Farmers' Subjective Valuation of Subsistence Crops: The Case of Traditional Maize in Mexico [Dissertation]
150 Pages Posted: 19 May 2008
Date Written: December 1, 2007
[PhD Dissertation] Subsistence farmers may not respond to market incentives if their resource allocation decisions are based on shadow prices. This may seem puzzling from an economic point of view if shadow prices are not taken into account. Subsistence maize farmers in rural Mexico are an example with their non-response to decreasing maize prices after NAFTA. Previous research suggests that the market price may fail to represent incentives if farmers' crops have non-market values. I explore subjective valuation of subsistence crops in the context of traditional maize in Mexico - the center of domestication and diversity of maize. I show how these values affect farmer behaviour and the design of on-farm conservation programs.
My theoretical contribution extends the basic agricultural household model by combining transaction costs and an asymmetric missing market for subsistence crop. This missing market arises from the fact that the market-purchased crops lack the non-market values attached to farmer's own crop, hence are imperfect substitutes for it. This model explains why some farmers may allocate resources in ways that cannot be explained by market prices even in the absence of transaction costs. Shadow prices predict farmers' resource allocation better than market prices and represent incentives to maintain subsistence crops.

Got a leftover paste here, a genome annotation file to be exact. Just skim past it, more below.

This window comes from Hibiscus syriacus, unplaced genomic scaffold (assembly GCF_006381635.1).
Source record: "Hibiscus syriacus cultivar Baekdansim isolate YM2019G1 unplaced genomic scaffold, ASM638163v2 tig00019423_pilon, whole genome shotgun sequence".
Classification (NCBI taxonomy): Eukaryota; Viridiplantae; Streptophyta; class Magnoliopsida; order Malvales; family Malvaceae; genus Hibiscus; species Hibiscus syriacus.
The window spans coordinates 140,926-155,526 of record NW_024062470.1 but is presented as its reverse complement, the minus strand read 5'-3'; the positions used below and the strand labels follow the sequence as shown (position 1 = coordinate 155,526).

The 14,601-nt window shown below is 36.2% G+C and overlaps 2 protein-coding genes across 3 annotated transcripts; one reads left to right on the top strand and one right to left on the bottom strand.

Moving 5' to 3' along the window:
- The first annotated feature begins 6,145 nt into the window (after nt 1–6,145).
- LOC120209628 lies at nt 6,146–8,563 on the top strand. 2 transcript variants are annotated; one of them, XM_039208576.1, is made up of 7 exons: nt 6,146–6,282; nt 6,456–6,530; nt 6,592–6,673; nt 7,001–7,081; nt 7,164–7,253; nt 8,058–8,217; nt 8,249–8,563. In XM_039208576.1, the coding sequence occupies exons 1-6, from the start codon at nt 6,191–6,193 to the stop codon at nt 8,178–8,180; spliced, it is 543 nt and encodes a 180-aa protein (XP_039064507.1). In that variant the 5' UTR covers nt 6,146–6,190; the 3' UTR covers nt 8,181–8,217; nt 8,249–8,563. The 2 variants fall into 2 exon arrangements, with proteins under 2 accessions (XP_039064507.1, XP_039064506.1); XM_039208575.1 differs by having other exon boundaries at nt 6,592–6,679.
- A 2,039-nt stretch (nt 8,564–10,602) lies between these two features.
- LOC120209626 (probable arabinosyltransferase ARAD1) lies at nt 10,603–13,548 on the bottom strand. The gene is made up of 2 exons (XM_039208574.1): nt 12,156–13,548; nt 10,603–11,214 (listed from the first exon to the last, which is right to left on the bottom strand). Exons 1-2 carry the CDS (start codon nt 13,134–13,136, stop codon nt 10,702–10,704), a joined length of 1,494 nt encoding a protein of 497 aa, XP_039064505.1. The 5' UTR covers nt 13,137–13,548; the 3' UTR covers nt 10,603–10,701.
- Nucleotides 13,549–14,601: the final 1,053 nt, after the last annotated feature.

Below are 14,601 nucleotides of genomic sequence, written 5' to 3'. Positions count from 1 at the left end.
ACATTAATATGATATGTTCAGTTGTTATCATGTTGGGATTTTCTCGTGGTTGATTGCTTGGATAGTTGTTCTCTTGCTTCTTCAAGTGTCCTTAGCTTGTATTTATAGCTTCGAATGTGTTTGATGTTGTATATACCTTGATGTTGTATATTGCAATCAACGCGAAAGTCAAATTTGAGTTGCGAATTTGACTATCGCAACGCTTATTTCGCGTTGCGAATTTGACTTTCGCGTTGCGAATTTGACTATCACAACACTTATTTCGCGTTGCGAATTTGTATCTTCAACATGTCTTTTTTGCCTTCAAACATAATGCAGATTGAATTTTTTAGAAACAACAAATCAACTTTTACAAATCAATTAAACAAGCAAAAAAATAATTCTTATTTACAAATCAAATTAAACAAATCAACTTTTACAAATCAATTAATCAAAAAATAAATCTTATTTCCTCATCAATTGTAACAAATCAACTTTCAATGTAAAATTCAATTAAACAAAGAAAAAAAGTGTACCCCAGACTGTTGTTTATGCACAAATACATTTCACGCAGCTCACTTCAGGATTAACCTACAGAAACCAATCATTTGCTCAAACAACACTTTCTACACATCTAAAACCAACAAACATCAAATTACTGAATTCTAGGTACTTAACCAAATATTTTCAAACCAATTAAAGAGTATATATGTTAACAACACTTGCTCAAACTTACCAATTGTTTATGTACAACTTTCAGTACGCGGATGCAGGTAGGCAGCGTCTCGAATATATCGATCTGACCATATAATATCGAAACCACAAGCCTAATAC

Using nationally-representative data, I estimate production functions and shadow prices. I conclude that the value of traditional maize to subsistence farmers is significantly higher than market prices for maize. The same is not true for modern maize. I identify key farm- and farmer-specific factors correlated with shadow prices of traditional maize. Use of irrigation and producing on land with high-quality soil are negatively correlated with shadow prices; male-headed households and those of indigenous origin have above-average shadow prices for traditional maize. The latter correlation is especially true in southern and southeastern Mexico indicating high (de facto) incentives to maintain traditional maize in these regions. On-farm conservation programs would be more effective if targeted to communities with high shadow prices. The method I use is flexible enough to be applied to guide conservation programs for other crops in other regions
Keywords: Non-market values, agricultural household model, supply response, crop genetic diversity, traditional maize cultivation, Mexico
JEL Classification: O12, O13, Q12, Q39
Suggested Citation: Suggested Citation